Teaching Entrepreneurship

For years I volunteered my time as a Big Sister to one of Boston’s best, brightest and kindest young ladies I ever had the pleasure of knowing. To say that being a part of her life was an incredible & transformative experience is an understatement. Everyday my little exposed me to a new way of thinking, encouraged me to focus on my goals, and most importantly, kept me grounded.

We always had conversations about school and work, and what she wants to do when she graduates. Her response was that she wanted to go into the medical field and that she loves helping people. Naturally, these things make my heart swell. When I had these conversations with her, I was very conscious not to impose any thoughts or ideologies of my own onto her — for example, I never asked what college she wanted to go to or career she wanted to have, I simply asked what she wanted to do, leaving it open for her to determine what was best for her.

But one morning I asked her a different question  —  do you know what it means to be an entrepreneur? She said no. My little sister watched both her mother and aunt run a family restaurant in her community for just about as long as she can remember. She spent most of her days after-school helping her family count revenue, serve customers, and look through ordering procedures. Yet when asked what an entrepreneur is, she drew a blank. And her experience is not unique. People of all ages struggle to explain, exactly, what it means to be an entrepreneur.

And so many kids share this experience. They have felt the success or downfall of a family venture, have witnessed the trials & tribulations of building something from the ground up, and at young ages have been exposed to the intricacies of running a business. What’s even more ironic is that this common thread is one of the few things that stretches across almost all demographics, continents and cultures. From the mother who does hair at home as an extra source of income, to the farmer who labors tirelessly over their fields, to the heiress who has watched the secrets of her family’s business be passed down generation after generation, being an entrepreneur is one of the few things that almost everyone can relate to.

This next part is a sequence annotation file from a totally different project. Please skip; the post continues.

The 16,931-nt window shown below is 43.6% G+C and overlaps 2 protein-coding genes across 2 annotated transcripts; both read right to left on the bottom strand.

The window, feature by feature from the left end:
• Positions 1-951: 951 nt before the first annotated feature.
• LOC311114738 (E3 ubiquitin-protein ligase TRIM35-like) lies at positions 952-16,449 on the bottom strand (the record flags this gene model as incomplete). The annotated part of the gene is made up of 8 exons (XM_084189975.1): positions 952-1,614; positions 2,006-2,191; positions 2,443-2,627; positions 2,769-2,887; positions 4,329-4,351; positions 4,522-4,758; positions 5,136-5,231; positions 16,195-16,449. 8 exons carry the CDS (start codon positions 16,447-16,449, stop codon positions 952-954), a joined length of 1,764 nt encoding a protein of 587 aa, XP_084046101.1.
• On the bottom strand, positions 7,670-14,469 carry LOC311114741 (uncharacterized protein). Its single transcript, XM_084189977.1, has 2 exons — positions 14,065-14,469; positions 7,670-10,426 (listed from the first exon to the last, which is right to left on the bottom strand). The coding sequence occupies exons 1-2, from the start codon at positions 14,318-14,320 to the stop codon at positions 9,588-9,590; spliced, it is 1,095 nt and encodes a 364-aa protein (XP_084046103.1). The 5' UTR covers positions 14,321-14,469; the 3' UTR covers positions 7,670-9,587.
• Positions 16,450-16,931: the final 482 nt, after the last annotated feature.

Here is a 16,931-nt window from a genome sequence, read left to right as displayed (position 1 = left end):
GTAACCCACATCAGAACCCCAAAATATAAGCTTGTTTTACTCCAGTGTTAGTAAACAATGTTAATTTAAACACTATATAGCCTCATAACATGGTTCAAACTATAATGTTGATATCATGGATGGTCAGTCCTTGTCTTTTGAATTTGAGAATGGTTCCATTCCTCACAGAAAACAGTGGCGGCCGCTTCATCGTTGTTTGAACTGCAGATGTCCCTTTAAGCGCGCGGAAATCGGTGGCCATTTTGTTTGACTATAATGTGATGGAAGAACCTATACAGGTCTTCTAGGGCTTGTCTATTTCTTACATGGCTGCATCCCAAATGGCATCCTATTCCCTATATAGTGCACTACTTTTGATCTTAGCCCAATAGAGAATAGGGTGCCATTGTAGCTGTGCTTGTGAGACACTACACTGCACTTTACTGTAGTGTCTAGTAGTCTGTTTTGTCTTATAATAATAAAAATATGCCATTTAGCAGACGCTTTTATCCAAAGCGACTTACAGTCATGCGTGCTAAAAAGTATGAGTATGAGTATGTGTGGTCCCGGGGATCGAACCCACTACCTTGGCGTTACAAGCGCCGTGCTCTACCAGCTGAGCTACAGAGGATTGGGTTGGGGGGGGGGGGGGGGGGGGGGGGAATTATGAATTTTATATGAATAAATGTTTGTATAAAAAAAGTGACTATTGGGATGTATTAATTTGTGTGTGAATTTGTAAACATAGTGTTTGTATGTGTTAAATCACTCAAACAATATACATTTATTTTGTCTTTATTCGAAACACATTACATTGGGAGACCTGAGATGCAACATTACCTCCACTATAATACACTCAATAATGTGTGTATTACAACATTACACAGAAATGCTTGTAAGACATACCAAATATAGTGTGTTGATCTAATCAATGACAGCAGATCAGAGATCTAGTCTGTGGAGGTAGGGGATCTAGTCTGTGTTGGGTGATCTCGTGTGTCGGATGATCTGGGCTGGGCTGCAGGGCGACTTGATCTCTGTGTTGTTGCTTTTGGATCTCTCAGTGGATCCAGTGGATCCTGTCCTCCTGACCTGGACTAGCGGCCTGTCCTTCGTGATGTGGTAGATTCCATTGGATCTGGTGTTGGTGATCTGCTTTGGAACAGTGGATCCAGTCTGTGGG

So why the disconnect? How is it that being an entrepreneur is something we can see but not identify, we can be surrounded by yet not define? As colleges struggle to get students to major or concentrate in Entrepreneurship, students in high school are struggling to understand what it even means. This makes me think that we must develop ways to teach them that being an entrepreneur is not only about creating something faster, smarter, and more efficient, — which is generally how we see it portrayed in the media — but that it’s also about a way of thinking , of being creative, innovative, and solution-oriented.

Whether you are creating your own business venture or helping a family with theirs, providing a third-party service to a business or developing a device that solves a global issue, being innovative is one of the most lucrative skills that you can have today. I believe that the more we nurture this kind of thinking in our youth, the more successes we’ll continue to see in our society, and ultimately, our economy. So how do we inspire more youth to want to be entrepreneurs, or even understand what it means?

Watch this video (and make sure to have the tissue ready)!

My belief is that the disconnect is in the framing. Like Caine’s Arcade, being an entrepreneur can be as simple as believing in something, having enough passion in something and connecting that passion to one other person. When we give youth real-life examples of entrepreneurs from all backgrounds and industries, identify the skills of an entrepreneur and connect that to what they possess, then inspire them to think entrepreneurially, we’ll close that gap.

What are your thoughts? How do you define what it means to be an entrepreneur? Do you consider yourself one? Who are some entrepreneurs that you look up to? Leave a comment or tweet me @valbeeboston!

Learn about these other entrepreneurs!
--> 16 Legendary Women Entrepreneurs by Kristin Chessman
--> 21 Most Successful Black Entrepreneurs Throughout History by Ronald Barba

Check out the rest of Caine's story!
--> From a Movie to a Movement
--> Caine Monroy at TEDxTeen

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